Monday, August 25, 2008

It's Never Too Late to "Right A Wrong"

It’s Never Too Late to “Right A Wrong”
BY: Warren Perrin

I am a descendant of an Acadian exiled to Louisiana from Nova Scotia in 1765. I became interested in my heritage because of two events: The first, was passage of the Act which apologized for America’s internment of Japanese during World War II; then, when explaining the Acadians’ expulsion to my son, Bruce, he asked, “You mean our ancestors were criminals?” The question moved me to research the Acadian expulsion. I discovered that the diaspora was illegal according to law in the 1700s; I thought: “We cannot close that chapter of our history with this hanging overus or we will live in exile forever.” The expulsion was an overt case of “ethnic cleansing,” the first by Americans against Americans in North America. In 1990, on behalf of all Acadians, I prepared a lawsuit called “The Petition” that called on the British Crown to acknowledge the wrongs of the expulsion; happily, it was resolved on December 9, 2003, when Queen Elizabeth II signed the Royal Proclamation1 decreeing that July 28th will be observed as a “Day of Remembrance” of Acadians’ sufferings. July 28th was selected because the Order of Deportation was signed on July 28, 1755, 250 years ago.

I believe that old injustices must be addressed. The exile was one of the darkest chapters in North American history. It represents the first example of “ethnic cleansing” of Europeans in the history of the continent. From 1755 to 1763, the British cleared Nova Scotia of Acadians. It is impossible to capture in words the suffering of the Acadians during the years of expulsion. One-third of the Acadians died. Yet, my culture continued developing in Louisiana, allowing us to maintain our cultural identity. Cajuns continue to evolve as a vibrant part of the American mosaic.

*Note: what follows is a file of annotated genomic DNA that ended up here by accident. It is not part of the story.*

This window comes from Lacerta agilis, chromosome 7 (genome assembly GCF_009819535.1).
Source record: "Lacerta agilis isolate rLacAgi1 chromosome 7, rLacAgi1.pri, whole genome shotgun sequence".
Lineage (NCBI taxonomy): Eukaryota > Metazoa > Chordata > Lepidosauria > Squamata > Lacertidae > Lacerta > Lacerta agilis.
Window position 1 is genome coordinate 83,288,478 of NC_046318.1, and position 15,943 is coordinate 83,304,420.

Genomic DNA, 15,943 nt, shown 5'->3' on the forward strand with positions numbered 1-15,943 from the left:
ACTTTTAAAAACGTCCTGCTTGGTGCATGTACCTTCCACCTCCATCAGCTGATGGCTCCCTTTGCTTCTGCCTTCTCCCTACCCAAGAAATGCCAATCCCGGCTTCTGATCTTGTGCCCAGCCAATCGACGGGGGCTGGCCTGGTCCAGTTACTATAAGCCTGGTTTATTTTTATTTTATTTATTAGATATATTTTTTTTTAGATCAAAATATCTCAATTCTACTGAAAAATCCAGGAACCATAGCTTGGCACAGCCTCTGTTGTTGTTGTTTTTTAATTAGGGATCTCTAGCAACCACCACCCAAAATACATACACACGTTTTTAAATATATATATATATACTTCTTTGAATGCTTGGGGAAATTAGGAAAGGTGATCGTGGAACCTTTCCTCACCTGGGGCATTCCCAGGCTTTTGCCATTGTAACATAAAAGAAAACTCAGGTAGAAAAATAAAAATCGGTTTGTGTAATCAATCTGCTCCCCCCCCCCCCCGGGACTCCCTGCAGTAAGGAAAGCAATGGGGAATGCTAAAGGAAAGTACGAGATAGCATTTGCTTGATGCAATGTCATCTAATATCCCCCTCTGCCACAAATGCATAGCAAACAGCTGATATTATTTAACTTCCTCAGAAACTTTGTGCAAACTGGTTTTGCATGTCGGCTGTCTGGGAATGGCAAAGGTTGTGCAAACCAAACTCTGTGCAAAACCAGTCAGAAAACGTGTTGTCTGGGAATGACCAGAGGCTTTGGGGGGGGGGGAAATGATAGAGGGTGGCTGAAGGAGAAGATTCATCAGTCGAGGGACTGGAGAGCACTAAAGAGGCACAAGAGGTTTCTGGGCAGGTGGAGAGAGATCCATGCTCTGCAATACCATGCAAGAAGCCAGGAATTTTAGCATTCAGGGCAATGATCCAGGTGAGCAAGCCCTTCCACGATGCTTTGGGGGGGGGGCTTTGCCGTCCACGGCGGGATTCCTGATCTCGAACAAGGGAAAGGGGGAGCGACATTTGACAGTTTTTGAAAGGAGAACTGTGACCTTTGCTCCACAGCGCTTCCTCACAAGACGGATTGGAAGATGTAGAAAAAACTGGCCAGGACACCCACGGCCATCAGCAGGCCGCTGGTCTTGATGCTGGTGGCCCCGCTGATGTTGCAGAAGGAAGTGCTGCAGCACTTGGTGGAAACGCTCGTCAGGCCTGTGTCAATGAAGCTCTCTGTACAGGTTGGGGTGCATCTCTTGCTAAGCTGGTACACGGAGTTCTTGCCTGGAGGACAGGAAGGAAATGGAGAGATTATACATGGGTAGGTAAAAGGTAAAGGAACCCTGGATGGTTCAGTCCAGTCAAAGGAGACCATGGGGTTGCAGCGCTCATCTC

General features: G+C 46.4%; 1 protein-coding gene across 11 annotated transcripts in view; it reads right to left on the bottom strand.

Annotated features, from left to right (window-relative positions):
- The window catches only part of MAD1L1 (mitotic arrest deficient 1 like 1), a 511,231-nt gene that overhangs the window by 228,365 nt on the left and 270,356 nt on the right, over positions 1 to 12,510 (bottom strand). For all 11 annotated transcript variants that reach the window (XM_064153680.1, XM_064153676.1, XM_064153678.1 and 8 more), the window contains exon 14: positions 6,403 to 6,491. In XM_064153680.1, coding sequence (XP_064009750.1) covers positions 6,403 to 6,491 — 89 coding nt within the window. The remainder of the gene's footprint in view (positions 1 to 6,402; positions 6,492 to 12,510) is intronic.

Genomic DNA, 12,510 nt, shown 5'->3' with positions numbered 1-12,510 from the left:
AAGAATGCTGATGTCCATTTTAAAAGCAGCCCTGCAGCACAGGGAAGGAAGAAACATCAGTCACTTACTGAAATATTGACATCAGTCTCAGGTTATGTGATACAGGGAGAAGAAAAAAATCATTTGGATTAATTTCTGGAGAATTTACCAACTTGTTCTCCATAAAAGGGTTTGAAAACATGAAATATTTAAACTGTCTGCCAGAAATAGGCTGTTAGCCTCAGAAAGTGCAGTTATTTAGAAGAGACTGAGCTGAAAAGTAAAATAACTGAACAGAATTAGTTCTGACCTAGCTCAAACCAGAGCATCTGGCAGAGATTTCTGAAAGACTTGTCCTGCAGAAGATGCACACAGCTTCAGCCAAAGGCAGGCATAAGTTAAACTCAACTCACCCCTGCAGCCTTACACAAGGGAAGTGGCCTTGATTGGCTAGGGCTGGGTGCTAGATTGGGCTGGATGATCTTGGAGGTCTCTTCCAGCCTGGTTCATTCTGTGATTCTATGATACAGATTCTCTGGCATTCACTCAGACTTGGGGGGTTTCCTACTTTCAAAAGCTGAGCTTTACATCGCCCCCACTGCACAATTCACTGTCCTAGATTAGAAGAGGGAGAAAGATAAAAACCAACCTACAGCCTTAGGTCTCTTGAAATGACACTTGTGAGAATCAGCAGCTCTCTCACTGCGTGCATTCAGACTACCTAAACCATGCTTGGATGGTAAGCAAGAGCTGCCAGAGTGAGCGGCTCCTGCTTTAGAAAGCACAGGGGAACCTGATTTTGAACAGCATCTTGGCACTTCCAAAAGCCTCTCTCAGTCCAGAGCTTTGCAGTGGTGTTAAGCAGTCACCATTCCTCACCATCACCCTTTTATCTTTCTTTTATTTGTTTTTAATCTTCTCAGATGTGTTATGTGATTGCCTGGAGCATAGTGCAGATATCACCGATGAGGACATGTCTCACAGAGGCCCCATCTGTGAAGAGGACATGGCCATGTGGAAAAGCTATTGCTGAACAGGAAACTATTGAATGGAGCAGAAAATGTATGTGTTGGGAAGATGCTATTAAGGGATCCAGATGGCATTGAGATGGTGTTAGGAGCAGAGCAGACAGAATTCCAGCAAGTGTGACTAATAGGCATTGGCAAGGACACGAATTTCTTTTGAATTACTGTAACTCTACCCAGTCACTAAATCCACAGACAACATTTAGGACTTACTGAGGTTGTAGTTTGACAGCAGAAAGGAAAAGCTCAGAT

The 1960s saw the rise of Cajun pride signaling our efforts to reclaim our heritage through a variety of measures: from protecting the French language in the constitution to my demanding that the Crown acknowledge its mistreatment of the Acadians. Because the memory of evil will act as a shield against evil, countries have to wrench themselves into gazing into the chasms of their past.

Ironically, appropriate to our cause is the quote from Winston Churchill about the Germans during WWII: “You do your worst - and we will do our best.”

On July 28, (2005) we will commemorate both the 250th anniversary of our deportation and the first “Day of Remembrance” as decreed by Queen Elizabeth II. As urged by a Congressional resolution to be passed in July by the U. S. Congress and Resolution No. 49, passed by the Louisiana legislature in May, 2005, we invite everyone to remember the sufferings of the Acadians who have now been redeemed’s never too late to right a wrong.2

1 y be viewed on our website:
2 Perrin’s quote from the current issue of National Geographic magazine article,
“Remembering the Acadians,” by Margaret G. Zackowitz, July, 2005, “Geographia” section.
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Warren A. Perrin

Warren A. Perrin has a Juris Doctorate degree from Louisiana State University School of Law, and is an attorney with the firm of Perrin, Landry, deLaunay, Dartez & Ouellet, President of CODOFIL (the Council for the Development of French in Louisiana), an Adjunct Professor at the University f Louisiana at Lafayette and author of “Acadian Redemption: From Beausoleil Broussard to the Queen’s Royal Proclamation.” He was a member of the board of directors of the Congrès Mondial Z:\Darylin\MUSEUM FILES\ARTICLES WRITTEN BY WAP\It Is Never Too Late To Right A Wrong - This I Believe.wpd Acadien - Louisiane 1999, President of the Lt. Governor’s Task Force of FrancoFête ‘99, and the founder of the Acadian Museum of Erath, Louisiana.

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